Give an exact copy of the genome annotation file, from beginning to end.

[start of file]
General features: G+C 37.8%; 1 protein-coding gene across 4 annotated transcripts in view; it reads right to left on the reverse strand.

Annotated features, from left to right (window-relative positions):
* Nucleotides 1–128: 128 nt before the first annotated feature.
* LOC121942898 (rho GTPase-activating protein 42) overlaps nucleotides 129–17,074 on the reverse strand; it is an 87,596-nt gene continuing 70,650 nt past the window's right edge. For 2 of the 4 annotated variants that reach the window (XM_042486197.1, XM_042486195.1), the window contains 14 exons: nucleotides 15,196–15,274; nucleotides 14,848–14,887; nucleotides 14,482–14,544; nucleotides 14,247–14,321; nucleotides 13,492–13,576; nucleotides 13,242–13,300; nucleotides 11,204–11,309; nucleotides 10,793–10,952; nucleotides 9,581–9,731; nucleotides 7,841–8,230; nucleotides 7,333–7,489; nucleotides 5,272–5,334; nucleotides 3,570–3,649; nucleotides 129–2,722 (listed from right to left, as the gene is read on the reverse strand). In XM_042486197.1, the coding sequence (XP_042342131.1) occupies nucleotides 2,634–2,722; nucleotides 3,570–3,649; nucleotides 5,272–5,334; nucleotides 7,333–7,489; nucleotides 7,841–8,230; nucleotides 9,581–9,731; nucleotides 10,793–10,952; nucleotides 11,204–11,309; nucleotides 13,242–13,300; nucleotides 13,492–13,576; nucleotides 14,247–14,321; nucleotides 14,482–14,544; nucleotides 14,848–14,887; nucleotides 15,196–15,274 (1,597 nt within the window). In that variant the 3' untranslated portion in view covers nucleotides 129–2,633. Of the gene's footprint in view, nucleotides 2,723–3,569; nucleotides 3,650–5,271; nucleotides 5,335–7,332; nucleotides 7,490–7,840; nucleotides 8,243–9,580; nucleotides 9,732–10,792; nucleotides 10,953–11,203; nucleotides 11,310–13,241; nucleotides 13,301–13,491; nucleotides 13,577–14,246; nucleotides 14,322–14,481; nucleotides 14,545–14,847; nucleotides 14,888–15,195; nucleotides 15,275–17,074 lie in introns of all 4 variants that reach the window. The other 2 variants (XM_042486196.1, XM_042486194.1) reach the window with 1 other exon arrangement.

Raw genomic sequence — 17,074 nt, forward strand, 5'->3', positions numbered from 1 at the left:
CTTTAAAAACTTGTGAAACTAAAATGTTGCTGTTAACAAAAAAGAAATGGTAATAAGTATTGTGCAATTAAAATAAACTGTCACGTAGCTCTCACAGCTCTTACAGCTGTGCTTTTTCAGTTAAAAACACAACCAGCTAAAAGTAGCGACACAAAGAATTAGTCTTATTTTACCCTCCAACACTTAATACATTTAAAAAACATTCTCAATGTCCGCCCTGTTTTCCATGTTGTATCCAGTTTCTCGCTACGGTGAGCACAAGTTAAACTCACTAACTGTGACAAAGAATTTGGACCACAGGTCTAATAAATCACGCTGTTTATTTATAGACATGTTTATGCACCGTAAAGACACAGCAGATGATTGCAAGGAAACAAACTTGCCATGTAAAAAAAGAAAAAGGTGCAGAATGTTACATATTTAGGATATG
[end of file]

General features: G+C 37.8%; 1 protein-coding gene across 4 annotated transcripts in view; it reads right to left on the reverse strand.

Annotated features, from left to right (window-relative positions):
* Nucleotides 1–128: 128 nt before the first annotated feature.
* LOC121942898 (rho GTPase-activating protein 42) overlaps nucleotides 129–17,074 on the reverse strand; it is an 87,596-nt gene continuing 70,650 nt past the window's right edge. For 2 of the 4 annotated variants that reach the window (XM_042486197.1, XM_042486195.1), the window contains 14 exons: nucleotides 15,196–15,274; nucleotides 14,848–14,887; nucleotides 14,482–14,544; nucleotides 14,247–14,321; nucleotides 13,492–13,576; nucleotides 13,242–13,300; nucleotides 11,204–11,309; nucleotides 10,793–10,952; nucleotides 9,581–9,731; nucleotides 7,841–8,230; nucleotides 7,333–7,489; nucleotides 5,272–5,334; nucleotides 3,570–3,649; nucleotides 129–2,722 (listed from right to left, as the gene is read on the reverse strand). In XM_042486197.1, the coding sequence (XP_042342131.1) occupies nucleotides 2,634–2,722; nucleotides 3,570–3,649; nucleotides 5,272–5,334; nucleotides 7,333–7,489; nucleotides 7,841–8,230; nucleotides 9,581–9,731; nucleotides 10,793–10,952; nucleotides 11,204–11,309; nucleotides 13,242–13,300; nucleotides 13,492–13,576; nucleotides 14,247–14,321; nucleotides 14,482–14,544; nucleotides 14,848–14,887; nucleotides 15,196–15,274 (1,597 nt within the window). In that variant the 3' untranslated portion in view covers nucleotides 129–2,633. Of the gene's footprint in view, nucleotides 2,723–3,569; nucleotides 3,650–5,271; nucleotides 5,335–7,332; nucleotides 7,490–7,840; nucleotides 8,243–9,580; nucleotides 9,732–10,792; nucleotides 10,953–11,203; nucleotides 11,310–13,241; nucleotides 13,301–13,491; nucleotides 13,577–14,246; nucleotides 14,322–14,481; nucleotides 14,545–14,847; nucleotides 14,888–15,195; nucleotides 15,275–17,074 lie in introns of all 4 variants that reach the window. The other 2 variants (XM_042486196.1, XM_042486194.1) reach the window with 1 other exon arrangement.

Raw genomic sequence — 17,074 nt, forward strand, 5'->3', positions numbered from 1 at the left:
CTTTAAAAACTTGTGAAACTAAAATGTTGCTGTTAACAAAAAAGAAATGGTAATAAGTATTGTGCAATTAAAATAAACTGTCACGTAGCTCTCACAGCTCTTACAGCTGTGCTTTTTCAGTTAAAAACACAACCAGCTAAAAGTAGCGACACAAAGAATTAGTCTTATTTTACCCTCCAACACTTAATACATTTAAAAAACATTCTCAATGTCCGCCCTGTTTTCCATGTTGTATCCAGTTTCTCGCTACGGTGAGCACAAGTTAAACTCACTAACTGTGACAAAGAATTTGGACCACAGGTCTAATAAATCACGCTGTTTATTTATAGACATGTTTATGCACCGTAAAGACACAGCAGATGATTGCAAGGAAACAAACTTGCCATGTAAAAAAAGAAAAAGGTGCAGAATGTTACATATTTAGGATATG